News

Deciding who decides which news is fake

Authorities decry the proliferation of misinformation and propaganda on the internet, and technology companies are wrestling with various measures to combat fake news. But addressing the problem without infringing on the right to free expression and the free flow of information is extremely thorny, Courtney C. Radsch, CPJ Advocacy Director, explains.

Journalism under fire: challenges of our times

Traditionally, the news media has been the key generator of journalism for societies. But developments of the last decade are changing this picture.

A new shadow over freedom of the press

The spreading of fake news, lies, and hate speech on social media platforms is in itself a highly alarming phenomenon, but it is also a great and dangerous threat to the freedom of the press and professional news organisations, writes Marcelo Rech, President of the World Editors Forum and Editorial Vice-President of Brazil’s Grupo RBS.

The success story of La Presse’s move from print to tablet

Last week, our Spanish member association AEDE held their annual conference. One of the lead speakers was Guy Crevier, President and Editor of Canadian La Presse, who detailed the turnaround of the title’s business model, and shared the very encouraging numbers of its success.

Top 2017 New Year’s resolution: help keep the British press free

A public consultation launched by the UK government and ending on 10 January could have chilling consequences to press freedom both in Britain and around the world. We encourage all those passionate about freedom of expression to make their voice heard by joining the campaign #FreethePress.

Cracking the engagement nut at the Financial Times

News publishers around the world are working hard to improve the metrics they use to measure and understand their digital reach and performance. One of the most high-profile examples is the Financial Times, which developed in-house an engagement metric to measure its audience size and behaviour online.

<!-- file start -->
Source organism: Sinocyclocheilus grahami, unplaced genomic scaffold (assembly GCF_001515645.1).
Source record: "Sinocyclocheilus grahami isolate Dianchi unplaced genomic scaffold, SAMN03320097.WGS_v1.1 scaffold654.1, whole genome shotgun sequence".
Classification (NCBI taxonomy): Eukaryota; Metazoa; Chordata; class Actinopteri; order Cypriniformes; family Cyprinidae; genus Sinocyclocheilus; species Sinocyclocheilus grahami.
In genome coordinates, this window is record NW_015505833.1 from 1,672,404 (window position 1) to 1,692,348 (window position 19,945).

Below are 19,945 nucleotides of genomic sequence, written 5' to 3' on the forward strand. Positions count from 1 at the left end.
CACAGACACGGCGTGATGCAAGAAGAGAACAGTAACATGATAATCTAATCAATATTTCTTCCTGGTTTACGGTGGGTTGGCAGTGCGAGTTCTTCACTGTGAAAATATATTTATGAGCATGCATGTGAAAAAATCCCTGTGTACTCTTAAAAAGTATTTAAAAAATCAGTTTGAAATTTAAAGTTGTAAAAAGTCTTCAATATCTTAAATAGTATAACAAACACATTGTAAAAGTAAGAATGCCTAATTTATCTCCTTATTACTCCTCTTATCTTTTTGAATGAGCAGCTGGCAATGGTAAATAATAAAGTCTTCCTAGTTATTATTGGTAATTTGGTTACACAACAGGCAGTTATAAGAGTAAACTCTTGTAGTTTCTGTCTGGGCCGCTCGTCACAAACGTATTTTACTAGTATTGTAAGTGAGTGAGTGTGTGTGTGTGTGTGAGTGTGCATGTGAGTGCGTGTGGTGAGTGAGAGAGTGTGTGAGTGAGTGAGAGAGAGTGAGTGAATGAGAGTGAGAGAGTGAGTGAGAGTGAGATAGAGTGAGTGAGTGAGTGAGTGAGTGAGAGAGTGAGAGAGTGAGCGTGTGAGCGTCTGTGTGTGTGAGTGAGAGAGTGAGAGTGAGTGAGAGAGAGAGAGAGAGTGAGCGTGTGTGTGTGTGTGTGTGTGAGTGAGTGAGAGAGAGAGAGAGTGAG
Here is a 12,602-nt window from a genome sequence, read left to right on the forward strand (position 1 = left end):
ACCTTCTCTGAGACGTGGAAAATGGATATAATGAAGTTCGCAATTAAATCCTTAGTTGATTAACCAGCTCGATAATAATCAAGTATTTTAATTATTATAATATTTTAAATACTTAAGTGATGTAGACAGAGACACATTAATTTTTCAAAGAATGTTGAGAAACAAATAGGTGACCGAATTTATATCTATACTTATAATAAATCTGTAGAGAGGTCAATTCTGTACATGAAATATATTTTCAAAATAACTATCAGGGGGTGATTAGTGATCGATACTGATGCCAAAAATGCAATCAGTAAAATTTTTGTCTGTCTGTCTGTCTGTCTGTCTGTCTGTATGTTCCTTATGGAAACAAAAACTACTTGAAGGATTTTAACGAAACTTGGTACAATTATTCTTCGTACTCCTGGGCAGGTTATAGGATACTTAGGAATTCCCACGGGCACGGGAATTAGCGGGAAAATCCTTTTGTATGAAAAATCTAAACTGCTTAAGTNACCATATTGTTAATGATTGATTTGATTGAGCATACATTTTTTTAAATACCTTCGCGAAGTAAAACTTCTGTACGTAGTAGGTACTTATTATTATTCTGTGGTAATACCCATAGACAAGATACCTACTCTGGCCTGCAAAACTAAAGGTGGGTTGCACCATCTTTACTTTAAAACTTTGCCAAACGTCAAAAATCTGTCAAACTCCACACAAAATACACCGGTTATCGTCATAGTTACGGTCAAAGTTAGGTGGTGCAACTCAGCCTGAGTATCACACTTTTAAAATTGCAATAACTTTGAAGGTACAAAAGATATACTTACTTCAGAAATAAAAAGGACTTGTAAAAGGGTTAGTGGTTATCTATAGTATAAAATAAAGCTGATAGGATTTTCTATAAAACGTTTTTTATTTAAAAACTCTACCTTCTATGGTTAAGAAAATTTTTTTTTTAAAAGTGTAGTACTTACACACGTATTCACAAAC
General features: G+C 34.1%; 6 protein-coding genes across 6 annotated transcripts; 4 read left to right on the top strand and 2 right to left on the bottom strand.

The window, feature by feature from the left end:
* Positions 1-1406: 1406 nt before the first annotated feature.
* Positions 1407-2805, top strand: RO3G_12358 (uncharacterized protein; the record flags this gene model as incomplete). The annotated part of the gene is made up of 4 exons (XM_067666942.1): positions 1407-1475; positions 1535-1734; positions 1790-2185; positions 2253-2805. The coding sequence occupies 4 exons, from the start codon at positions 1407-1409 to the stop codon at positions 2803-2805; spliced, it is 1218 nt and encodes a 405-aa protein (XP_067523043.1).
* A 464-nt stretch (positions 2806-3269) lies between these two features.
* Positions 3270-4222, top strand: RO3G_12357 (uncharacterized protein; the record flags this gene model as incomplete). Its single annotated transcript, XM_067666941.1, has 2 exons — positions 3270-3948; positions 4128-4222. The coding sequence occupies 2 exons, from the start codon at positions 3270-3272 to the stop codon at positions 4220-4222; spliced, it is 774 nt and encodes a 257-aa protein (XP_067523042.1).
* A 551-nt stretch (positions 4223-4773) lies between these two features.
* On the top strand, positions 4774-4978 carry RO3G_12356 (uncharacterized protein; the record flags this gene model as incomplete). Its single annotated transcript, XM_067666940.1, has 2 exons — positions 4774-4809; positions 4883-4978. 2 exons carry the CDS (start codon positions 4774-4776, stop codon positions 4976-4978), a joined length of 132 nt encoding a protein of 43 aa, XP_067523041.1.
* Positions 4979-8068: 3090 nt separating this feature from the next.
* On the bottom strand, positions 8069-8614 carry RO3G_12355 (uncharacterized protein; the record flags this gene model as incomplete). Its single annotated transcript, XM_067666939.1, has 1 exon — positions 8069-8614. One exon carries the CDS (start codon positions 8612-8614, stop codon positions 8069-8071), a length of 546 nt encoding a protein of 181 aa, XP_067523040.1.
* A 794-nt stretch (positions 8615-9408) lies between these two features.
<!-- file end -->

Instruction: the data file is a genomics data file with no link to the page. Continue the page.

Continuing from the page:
The 2016 Global Report on Online Commenting: Executive Summary

As more high-profile media organizations choose to shut down comment section due to trolls, cost and legal concerns, the World Editors Forum finds that the majority of news organizations it surveyed are still trying and a few are starting to reap the benefits.

This is the executive summary of the 2016 Global Report on Online Commenting. You may access other parts of the report here.

Review of press law underway in France raises concern

On 30 September the Senate completed a project of revision of the press law in force – which dates back from 1881 – with the intention to “repair more efficiently the abuses of freedom of expression”, and their potentially exacerbated gravity when the Internet is the means of publication.

Aftenposten criticises Facebook for deleting iconic war photo

Norway’s largest newspaper published today an open letter on its front page to Facebook CEO Mark Zuckerberg, attacking the company for having deleted a post containing the famous “napalm girl” photo.

Investigative journalism in the Caribbean: accessing information (Part 1)

Investigative data-driven journalism is as important as it is challenging in this unique region, which exists of so many small communities. Accessing official documents is extremely difficult, with no enabling legislation and a culture of self-censorship prevails. In this two-part article, we speak to professionals seeking solutions to overcome these challenges.